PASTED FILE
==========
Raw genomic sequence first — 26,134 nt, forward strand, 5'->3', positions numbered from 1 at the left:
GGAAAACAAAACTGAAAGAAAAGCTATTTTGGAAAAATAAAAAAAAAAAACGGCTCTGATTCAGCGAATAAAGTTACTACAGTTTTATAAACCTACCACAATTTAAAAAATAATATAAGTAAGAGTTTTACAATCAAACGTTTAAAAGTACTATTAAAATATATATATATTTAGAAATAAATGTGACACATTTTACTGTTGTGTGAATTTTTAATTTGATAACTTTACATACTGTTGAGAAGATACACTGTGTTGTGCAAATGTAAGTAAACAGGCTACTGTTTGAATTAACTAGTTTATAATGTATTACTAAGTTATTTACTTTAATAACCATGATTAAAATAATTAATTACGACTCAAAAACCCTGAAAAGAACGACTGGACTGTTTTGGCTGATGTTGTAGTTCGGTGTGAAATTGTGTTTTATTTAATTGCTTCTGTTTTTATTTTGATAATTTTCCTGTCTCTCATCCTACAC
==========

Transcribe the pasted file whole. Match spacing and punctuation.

Raw genomic sequence first — 26,134 nt, forward strand, 5'->3', positions numbered from 1 at the left:
GGAAAACAAAACTGAAAGAAAAGCTATTTTGGAAAAATAAAAAAAAAAAACGGCTCTGATTCAGCGAATAAAGTTACTACAGTTTTATAAACCTACCACAATTTAAAAAATAATATAAGTAAGAGTTTTACAATCAAACGTTTAAAAGTACTATTAAAATATATATATATTTAGAAATAAATGTGACACATTTTACTGTTGTGTGAATTTTTAATTTGATAACTTTACATACTGTTGAGAAGATACACTGTGTTGTGCAAATGTAAGTAAACAGGCTACTGTTTGAATTAACTAGTTTATAATGTATTACTAAGTTATTTACTTTAATAACCATGATTAAAATAATTAATTACGACTCAAAAACCCTGAAAAGAACGACTGGACTGTTTTGGCTGATGTTGTAGTTCGGTGTGAAATTGTGTTTTATTTAATTGCTTCTGTTTTTATTTTGATAATTTTCCTGTCTCTCATCCTACAC